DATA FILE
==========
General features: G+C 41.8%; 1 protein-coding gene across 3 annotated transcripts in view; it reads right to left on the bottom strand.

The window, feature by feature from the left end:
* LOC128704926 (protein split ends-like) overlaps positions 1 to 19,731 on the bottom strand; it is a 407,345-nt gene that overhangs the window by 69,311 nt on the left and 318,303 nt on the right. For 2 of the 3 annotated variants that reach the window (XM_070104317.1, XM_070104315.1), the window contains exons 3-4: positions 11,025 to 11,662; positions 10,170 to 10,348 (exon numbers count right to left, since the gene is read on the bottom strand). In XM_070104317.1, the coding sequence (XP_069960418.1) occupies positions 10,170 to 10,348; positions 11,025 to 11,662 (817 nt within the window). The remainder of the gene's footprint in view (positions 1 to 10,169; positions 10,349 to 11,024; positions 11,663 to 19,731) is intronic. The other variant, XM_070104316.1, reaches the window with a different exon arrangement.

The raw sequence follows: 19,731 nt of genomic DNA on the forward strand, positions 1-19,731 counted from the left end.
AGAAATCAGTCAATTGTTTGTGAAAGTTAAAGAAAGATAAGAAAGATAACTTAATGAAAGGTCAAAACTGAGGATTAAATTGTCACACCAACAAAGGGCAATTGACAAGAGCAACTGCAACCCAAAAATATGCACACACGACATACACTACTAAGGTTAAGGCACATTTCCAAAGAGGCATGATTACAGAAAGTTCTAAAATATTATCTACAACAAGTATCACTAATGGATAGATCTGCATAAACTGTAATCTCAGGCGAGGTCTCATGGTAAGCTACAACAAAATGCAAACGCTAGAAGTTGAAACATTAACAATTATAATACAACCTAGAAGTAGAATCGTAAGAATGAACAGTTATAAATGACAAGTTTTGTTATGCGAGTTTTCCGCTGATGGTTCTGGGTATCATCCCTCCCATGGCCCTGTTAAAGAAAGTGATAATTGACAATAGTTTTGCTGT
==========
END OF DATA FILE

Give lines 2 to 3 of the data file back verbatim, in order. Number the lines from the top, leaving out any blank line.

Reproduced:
The window, feature by feature from the left end:
* LOC128704926 (protein split ends-like) overlaps positions 1 to 19,731 on the bottom strand; it is a 407,345-nt gene that overhangs the window by 69,311 nt on the left and 318,303 nt on the right. For 2 of the 3 annotated variants that reach the window (XM_070104317.1, XM_070104315.1), the window contains exons 3-4: positions 11,025 to 11,662; positions 10,170 to 10,348 (exon numbers count right to left, since the gene is read on the bottom strand). In XM_070104317.1, the coding sequence (XP_069960418.1) occupies positions 10,170 to 10,348; positions 11,025 to 11,662 (817 nt within the window). The remainder of the gene's footprint in view (positions 1 to 10,169; positions 10,349 to 11,024; positions 11,663 to 19,731) is intronic. The other variant, XM_070104316.1, reaches the window with a different exon arrangement.